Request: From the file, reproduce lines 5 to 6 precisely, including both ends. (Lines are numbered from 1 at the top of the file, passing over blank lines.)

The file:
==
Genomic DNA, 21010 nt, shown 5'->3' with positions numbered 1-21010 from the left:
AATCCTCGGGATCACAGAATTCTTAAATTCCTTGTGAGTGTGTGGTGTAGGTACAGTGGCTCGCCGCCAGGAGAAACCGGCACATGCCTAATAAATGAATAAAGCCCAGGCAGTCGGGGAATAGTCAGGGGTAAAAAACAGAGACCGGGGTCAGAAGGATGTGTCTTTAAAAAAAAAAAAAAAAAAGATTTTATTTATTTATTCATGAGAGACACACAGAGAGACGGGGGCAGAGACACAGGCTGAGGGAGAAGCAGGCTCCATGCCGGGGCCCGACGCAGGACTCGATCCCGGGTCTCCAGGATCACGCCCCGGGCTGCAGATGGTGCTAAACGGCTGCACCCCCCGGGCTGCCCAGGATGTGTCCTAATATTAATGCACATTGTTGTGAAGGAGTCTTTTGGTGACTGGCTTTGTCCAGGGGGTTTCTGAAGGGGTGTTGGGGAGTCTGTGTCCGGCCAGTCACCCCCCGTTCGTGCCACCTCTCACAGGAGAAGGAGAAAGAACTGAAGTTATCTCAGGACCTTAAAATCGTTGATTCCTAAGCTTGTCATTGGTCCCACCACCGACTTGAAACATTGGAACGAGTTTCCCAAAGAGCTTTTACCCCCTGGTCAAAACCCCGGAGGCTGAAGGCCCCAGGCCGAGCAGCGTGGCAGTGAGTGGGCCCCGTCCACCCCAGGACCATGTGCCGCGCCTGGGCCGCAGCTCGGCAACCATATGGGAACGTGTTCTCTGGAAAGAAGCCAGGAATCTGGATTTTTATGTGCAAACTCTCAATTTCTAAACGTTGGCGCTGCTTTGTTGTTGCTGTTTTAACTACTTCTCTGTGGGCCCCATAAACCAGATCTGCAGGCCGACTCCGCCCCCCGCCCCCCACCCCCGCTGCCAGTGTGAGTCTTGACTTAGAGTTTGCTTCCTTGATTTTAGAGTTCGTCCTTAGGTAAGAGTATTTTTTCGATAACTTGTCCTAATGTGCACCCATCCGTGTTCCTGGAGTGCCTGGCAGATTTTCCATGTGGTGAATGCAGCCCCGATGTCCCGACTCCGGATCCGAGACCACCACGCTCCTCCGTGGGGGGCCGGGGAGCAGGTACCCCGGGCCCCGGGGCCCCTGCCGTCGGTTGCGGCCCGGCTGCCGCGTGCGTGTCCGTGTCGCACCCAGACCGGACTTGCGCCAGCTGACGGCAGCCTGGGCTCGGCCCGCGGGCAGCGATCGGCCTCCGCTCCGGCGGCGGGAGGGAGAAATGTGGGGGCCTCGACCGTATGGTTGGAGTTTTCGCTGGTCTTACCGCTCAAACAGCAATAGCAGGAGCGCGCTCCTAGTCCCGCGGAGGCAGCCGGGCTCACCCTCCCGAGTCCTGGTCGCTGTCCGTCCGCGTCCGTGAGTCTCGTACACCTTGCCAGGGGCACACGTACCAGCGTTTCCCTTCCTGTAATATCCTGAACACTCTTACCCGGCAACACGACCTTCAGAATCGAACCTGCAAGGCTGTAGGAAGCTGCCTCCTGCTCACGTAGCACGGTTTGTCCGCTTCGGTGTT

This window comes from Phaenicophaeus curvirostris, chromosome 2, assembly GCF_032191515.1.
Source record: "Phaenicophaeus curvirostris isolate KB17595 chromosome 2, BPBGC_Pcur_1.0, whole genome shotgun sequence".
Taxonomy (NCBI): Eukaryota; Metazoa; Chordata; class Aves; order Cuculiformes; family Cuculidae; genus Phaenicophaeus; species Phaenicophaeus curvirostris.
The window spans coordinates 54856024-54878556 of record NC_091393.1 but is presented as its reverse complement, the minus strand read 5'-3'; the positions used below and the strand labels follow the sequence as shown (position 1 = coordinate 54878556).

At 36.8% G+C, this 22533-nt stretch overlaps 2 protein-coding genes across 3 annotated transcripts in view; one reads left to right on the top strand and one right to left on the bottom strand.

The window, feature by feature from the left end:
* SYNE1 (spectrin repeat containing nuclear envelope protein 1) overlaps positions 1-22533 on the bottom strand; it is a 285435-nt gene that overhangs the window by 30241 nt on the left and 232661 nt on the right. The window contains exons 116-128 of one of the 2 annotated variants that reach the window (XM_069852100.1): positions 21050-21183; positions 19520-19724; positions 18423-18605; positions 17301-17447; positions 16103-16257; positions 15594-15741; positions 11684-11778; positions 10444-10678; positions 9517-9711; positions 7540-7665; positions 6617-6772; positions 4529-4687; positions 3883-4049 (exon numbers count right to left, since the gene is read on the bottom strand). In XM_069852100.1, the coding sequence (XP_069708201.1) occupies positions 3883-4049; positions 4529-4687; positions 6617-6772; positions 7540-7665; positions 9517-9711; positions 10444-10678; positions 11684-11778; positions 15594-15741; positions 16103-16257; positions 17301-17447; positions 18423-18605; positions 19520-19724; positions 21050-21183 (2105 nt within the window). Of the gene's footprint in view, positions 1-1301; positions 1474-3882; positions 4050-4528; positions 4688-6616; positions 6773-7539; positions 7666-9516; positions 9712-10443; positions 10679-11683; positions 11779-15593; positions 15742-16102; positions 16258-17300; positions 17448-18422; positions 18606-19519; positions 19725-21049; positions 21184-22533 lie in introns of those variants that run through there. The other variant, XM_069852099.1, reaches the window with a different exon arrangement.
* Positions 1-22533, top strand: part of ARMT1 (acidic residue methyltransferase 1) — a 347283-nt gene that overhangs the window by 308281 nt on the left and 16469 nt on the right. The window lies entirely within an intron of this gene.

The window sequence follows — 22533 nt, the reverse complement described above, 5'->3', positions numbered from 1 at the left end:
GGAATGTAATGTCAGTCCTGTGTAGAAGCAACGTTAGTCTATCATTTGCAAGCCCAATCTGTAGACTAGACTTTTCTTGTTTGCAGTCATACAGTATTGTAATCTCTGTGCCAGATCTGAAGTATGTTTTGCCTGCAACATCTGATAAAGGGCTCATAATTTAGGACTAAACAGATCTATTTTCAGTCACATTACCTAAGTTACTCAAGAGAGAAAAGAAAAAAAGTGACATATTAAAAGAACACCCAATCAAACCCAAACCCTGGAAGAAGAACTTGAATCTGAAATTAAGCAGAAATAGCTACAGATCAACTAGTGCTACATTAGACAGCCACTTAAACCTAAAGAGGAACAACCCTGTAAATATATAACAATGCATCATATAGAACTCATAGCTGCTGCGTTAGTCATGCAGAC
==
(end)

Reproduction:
Taxonomy (NCBI): Eukaryota; Metazoa; Chordata; class Aves; order Cuculiformes; family Cuculidae; genus Phaenicophaeus; species Phaenicophaeus curvirostris.
The window spans coordinates 54856024-54878556 of record NC_091393.1 but is presented as its reverse complement, the minus strand read 5'-3'; the positions used below and the strand labels follow the sequence as shown (position 1 = coordinate 54878556).